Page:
Memorial Day-- time to pause, reflect

  • Published
  • By Col. Lynn Jobes
  • 932nd Combat Support Group
Monday, May 30 is Memorial Day. For many, it means a long weekend, family gatherings, hot grills, and auto racing. However, the
true meaning of this day is a bit more somber and reverent. For some it's a day spent in one of countless cemeteries across the country and on foreign soil in remembrance of those who made the ultimate sacrifice while serving our nation in times of war. 

Although the true origins of the holiday are a bit vague, many cities and organizations in the years immediately following the Civil War began decorating the graves of the war dead and establishing various gatherings to honor those who gave their all.

This practice gained momentum until May 5, 1868, when General John A. Logan, Commander-in-Chief of the Grand Army of the Republic, a fraternal organization of Civil War veterans, established Decoration Day as a time set aside to honor the sacrifices of all Civil War dead by decorating their graves, issuing General Order No. 11 with the following declaration:

"The 30th day of May, 1868, is designated for the purpose of strewing with flowers or otherwise decorating the graves of comrades who died in defense of their country during the late rebellion, and whose bodies now lie in almost every city, village, and hamlet church-yard in the land. In this observance no form of ceremony is prescribed, but posts and comrades will in their own way arrange such fitting services and testimonials of respect as circumstances may permit."

By the First World War, all of the northern states recognized the holiday on May 30, while the southern states resisted and celebrated at other times. However, after World War I, the observance changed from honoring just those who died fighting in the Civil War to honoring all Americans who died fighting in any war, and May 30 became the national standard.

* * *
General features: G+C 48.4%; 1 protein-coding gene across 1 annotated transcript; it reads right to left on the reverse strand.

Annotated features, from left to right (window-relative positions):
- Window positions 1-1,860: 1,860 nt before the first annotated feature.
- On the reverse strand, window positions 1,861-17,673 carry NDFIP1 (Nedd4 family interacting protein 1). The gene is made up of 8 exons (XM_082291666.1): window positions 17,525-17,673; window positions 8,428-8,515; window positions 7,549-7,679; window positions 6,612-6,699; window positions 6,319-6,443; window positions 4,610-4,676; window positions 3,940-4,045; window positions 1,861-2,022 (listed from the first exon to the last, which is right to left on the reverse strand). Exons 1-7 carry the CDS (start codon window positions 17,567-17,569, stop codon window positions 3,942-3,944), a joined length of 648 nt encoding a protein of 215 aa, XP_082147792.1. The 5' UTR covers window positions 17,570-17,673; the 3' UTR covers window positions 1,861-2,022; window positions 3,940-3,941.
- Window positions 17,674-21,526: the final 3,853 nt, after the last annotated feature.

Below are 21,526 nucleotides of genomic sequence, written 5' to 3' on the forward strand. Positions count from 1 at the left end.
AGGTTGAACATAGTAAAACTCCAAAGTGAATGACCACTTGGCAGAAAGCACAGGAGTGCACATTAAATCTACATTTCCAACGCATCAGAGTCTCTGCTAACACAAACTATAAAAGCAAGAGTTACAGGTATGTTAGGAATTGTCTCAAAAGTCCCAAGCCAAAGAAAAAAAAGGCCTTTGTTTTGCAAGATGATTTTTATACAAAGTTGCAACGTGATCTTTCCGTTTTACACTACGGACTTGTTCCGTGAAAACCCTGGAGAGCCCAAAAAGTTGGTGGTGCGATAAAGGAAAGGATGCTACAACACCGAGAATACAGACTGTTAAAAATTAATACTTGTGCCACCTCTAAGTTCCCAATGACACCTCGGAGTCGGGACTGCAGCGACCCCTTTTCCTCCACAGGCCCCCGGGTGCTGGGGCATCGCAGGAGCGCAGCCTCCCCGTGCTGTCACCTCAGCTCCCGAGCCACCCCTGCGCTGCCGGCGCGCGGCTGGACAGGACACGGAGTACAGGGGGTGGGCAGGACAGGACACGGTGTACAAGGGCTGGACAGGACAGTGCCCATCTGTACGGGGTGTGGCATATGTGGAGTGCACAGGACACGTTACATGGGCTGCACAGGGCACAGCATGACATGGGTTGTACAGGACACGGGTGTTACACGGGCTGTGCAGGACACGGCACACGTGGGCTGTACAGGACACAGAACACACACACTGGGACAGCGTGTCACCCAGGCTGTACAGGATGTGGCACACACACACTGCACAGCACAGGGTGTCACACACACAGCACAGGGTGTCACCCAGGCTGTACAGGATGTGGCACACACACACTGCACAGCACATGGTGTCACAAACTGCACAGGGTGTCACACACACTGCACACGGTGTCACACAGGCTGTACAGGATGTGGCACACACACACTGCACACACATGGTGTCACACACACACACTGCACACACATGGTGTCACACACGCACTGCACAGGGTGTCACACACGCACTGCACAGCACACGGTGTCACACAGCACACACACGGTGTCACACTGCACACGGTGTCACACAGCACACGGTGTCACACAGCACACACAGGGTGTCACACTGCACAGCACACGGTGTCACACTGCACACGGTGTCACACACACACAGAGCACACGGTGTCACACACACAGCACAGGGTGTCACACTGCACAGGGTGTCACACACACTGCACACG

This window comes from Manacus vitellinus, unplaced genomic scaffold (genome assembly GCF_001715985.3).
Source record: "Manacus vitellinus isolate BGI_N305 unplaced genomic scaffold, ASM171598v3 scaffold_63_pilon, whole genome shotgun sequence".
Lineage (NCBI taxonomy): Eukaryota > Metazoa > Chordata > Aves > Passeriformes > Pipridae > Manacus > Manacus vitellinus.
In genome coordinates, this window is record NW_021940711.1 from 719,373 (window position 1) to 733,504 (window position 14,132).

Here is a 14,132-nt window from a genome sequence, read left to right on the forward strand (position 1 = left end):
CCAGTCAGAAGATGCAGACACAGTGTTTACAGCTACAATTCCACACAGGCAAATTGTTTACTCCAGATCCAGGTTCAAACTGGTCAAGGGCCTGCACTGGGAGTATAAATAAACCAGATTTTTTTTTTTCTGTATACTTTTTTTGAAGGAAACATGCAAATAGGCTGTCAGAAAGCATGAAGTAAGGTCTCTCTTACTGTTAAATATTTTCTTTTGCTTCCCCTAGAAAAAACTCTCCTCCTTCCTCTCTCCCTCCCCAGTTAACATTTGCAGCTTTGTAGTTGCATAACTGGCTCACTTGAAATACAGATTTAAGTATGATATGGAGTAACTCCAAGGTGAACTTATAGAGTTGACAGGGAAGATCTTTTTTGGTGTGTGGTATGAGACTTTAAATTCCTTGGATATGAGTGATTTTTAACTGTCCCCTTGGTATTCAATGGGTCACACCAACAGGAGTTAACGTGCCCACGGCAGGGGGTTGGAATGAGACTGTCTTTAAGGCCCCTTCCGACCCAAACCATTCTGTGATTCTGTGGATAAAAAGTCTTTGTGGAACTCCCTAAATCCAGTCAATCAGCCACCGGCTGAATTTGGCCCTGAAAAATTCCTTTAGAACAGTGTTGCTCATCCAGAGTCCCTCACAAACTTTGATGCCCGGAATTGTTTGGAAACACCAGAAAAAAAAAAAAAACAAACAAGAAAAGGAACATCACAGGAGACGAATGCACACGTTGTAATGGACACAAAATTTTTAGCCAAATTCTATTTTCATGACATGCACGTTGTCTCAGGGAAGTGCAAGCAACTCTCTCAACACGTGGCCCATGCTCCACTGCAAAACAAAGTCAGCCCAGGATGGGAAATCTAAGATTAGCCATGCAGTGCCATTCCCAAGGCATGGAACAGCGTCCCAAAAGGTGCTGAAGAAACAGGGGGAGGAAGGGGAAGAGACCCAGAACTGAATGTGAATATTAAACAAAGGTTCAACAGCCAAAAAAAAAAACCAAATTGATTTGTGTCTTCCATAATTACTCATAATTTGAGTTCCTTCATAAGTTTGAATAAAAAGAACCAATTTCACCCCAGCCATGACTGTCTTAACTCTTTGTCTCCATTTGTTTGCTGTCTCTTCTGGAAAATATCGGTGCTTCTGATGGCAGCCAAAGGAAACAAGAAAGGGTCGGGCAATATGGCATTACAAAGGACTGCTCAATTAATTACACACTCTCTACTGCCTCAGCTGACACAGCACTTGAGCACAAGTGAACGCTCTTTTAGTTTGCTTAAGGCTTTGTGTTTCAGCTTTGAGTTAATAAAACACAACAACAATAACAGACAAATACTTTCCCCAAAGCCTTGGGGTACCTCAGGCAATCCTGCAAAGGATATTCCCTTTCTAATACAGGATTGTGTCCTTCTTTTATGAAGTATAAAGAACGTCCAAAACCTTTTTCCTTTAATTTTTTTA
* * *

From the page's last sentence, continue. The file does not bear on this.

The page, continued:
In 1915, Miona Michael, inspired by the poem "In Flanders Fields," had the idea of wearing red poppies on Memorial Day. Later, artificial poppies were sold to raise money for the orphans and widows of those killed in World War I and the Veterans of Foreign Wars eventually took up the cause with their "Buddy" Poppy Program selling paper poppies made by disabled veterans.

Today, many of them are plastic, but no less a poignant symbol of remembrance. The holiday had only individual state recognition until Congress passed the National Holiday Act of 1971, establishing the observed holiday on the last Monday in May.  The actual holiday is still May 30, but Congress made allowance for the three-day weekend. Over time, the three-day weekend seems to have diluted interest and awareness of the holiday meaning.

As a result, the "National Moment of Remembrance" resolution was passed in 2000 which asks that all Americans, at 3 p.m. local time, "voluntarily and informally observe in their own way a Moment of Remembrance and respect, pausing from whatever they are doing for a moment of silence or listening to '"Taps."  Today, this is a key moment of many community Memorial Day observances.
By the time this edition of the Gateway is published, I'm sure many members of the 932nd Airlift Wing will already be making plans for the Memorial Day weekend. If possible, check your local area for parades and cemetery observances you and your family can attend. (See page 8 for the Belleville Memorial Day parade.)
Look for VFW members handing out poppies; get one and wear it proudly. If you fly the flag, do so at the customary half-staff until noon. Perhaps take a moment and read the following lines by Miona Michael, also inspired by "In Flanders Fields."

We cherish too, the Poppy red; That grows on fields where valor led;
It seems to signal to the skies; That blood of heroes never dies.

Whatever your holiday weekend activities are, be safe, enjoy the day, but make time for your "Moment of Remembrance."